Reflection for 20th Aug.  Matt 15.12-28 

Tyre and Sidon, gentle cities on the coast, of now Lebanon, were historic enemies of Israel; A place where Jesus chose to go and perform miracles.

The disciples were out of the comfort zone; out of their own territory.  They told Jesus to get rid of the woman, but Jesus used the opportunity to highlight the fact that Faith, wherever it is, and whoever expresses it is acceptable to God.

Jesus reflects he Prophet Isaiah where he said in the 1st reading ‘ my house shall be a house of prayers for all peoples’. 

I suggest that the Gospel today challenges us to look at our own comfort zones, and invites us to go beyond them, so we may witness the coming to faith of people we do not ordinarily mix with or encounter.

There is no doubt we are very good at welcoming people who come into our churches.  It is safe to say our churches are our comfort zones.  The challenge is to extend ourselves into groups and communities around us who, for one reason or another don’t or won’t come into our church..  This is not so much trying to get people to come into our church but is going out to where people are at…  I suppose it begs the question what are we offering that people don’t have?

I was home on leave one time, my dad and a couple of his friends were in the house and my Dad, in an attempt to wind me up, asked me, in front of his cronies, ‘Noel, what are you selling in Nigeria?  Everyone is selling something’.  I had a quick answer for him because the programme I was involved with is the SELL programme.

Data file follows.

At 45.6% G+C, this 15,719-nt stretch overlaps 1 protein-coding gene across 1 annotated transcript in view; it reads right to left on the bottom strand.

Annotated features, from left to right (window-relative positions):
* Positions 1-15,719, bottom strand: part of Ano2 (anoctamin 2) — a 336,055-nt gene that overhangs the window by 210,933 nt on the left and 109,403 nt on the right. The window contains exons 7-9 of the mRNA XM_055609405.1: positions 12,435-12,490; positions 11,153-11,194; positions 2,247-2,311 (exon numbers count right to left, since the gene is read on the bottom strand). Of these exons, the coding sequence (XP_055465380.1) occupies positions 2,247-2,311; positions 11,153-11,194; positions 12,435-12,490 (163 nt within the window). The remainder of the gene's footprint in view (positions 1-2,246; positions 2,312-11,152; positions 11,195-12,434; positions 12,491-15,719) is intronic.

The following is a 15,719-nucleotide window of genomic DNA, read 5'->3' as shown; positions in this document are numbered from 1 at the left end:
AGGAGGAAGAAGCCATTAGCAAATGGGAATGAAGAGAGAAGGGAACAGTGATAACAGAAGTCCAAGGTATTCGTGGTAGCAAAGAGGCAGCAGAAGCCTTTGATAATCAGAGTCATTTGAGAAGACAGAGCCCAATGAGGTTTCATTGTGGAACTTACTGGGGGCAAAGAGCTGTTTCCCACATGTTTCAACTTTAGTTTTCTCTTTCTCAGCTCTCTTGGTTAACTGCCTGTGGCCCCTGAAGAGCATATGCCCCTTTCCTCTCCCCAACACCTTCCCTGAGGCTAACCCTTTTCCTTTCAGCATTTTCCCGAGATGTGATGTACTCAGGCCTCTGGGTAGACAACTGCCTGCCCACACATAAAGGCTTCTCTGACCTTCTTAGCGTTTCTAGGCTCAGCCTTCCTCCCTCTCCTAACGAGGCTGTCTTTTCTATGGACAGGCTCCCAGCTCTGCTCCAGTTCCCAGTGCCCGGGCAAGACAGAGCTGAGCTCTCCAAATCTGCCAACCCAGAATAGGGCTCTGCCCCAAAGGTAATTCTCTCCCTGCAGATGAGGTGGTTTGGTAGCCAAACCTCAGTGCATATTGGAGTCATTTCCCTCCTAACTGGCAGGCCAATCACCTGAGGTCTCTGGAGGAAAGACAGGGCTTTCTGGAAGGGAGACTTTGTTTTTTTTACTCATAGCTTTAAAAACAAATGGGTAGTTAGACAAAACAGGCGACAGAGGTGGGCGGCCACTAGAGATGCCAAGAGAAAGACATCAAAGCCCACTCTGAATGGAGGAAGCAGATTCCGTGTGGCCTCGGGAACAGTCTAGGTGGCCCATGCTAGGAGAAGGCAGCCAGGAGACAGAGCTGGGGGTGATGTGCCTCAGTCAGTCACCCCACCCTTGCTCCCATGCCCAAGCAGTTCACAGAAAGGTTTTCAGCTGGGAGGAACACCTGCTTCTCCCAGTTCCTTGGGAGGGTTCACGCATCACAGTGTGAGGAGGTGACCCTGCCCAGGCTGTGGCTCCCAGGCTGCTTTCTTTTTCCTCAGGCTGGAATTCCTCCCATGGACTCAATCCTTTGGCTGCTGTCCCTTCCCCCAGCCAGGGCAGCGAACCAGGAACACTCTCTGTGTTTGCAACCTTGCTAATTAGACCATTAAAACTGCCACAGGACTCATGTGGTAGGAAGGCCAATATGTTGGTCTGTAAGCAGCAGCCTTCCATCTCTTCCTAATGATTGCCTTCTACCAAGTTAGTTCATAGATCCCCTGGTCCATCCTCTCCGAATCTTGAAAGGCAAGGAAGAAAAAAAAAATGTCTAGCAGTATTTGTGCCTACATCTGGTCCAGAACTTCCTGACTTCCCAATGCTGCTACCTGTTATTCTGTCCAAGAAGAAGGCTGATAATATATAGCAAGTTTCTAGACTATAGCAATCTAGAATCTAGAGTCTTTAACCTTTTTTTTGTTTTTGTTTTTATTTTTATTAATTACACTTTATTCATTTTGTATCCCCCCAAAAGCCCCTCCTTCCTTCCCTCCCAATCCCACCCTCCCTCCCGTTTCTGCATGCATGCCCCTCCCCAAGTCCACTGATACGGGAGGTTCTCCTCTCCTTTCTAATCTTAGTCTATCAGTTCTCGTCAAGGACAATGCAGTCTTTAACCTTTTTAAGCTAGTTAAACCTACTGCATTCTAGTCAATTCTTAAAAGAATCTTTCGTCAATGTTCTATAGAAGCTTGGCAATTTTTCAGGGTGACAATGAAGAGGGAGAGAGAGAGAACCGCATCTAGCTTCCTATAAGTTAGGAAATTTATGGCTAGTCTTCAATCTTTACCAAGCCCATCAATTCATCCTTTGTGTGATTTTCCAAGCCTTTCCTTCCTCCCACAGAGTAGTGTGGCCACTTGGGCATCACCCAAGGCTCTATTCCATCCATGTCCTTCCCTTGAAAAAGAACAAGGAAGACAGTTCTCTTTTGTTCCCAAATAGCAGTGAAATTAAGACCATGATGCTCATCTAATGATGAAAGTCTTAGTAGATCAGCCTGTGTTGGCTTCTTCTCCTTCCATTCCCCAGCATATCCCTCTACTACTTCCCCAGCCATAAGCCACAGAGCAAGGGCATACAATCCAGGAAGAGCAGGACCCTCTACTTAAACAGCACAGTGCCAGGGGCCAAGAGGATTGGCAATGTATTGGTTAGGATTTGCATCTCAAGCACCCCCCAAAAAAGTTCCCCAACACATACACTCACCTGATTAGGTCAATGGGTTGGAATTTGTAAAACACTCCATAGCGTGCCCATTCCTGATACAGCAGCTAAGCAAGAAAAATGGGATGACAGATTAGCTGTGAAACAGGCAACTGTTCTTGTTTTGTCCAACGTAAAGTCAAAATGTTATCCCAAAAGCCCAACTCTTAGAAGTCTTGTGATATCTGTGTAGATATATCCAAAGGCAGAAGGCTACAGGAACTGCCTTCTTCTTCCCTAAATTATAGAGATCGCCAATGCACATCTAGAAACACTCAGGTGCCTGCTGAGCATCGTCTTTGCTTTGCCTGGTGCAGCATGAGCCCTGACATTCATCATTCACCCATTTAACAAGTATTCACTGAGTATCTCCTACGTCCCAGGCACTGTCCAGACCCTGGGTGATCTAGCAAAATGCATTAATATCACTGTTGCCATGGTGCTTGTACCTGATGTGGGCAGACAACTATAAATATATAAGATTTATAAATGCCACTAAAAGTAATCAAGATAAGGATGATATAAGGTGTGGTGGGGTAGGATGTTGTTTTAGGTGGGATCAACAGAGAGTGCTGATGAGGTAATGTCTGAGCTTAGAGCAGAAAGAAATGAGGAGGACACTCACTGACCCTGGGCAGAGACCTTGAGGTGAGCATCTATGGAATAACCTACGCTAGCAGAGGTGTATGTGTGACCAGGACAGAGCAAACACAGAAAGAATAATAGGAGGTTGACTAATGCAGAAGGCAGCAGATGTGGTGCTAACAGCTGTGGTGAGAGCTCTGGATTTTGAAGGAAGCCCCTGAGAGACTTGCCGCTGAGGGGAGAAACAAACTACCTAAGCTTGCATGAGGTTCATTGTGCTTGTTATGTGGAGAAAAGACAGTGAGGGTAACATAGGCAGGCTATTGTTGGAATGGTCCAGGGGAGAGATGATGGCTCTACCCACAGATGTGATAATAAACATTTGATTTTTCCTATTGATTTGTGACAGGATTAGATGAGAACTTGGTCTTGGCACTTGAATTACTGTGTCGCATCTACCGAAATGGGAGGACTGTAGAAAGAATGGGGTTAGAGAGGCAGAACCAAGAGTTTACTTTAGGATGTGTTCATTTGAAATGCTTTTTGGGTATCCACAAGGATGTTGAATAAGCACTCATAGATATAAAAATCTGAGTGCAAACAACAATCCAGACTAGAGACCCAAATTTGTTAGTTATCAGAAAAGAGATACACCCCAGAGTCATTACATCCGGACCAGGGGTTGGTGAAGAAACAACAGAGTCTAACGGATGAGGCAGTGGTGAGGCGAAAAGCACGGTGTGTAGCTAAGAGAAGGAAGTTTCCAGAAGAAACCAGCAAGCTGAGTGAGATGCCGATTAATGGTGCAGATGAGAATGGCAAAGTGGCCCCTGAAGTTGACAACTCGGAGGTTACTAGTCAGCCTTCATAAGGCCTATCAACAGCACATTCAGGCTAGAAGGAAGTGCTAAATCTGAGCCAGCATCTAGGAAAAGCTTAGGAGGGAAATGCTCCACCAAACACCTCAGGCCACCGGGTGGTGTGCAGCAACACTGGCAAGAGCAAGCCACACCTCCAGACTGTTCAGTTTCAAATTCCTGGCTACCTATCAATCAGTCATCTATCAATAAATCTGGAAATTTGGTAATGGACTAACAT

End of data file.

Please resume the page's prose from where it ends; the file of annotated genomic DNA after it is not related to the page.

But is it a fair question?  What are we selling?  What business are we in? What is it that we have that others need?  Are we just another club on offer, with U3A, walkers or golf?  What brings us here, week after week that really matters to our lives?

St. Paul in I Corinthians 13 says three things that really matter.  Faith, hope and love; the woman in the gospel was vindicated by her faith. 

Above all else we are selling hope.  No matter what happens or how bad life gets, there is hope that all will be well.

Love is the primary purpose of our motivation for being Disciples of Christ.  Love as seen in service, shown in respect for all peoples, without discrimination.

We do in fact attempt the impossible, ‘to love our enemies’.

I want to conclude by quoting a former Bishop of Grenada, who used to say,

‘why is it that people who need love the most are the ones who least deserve it?’

 

You can download this reflection here.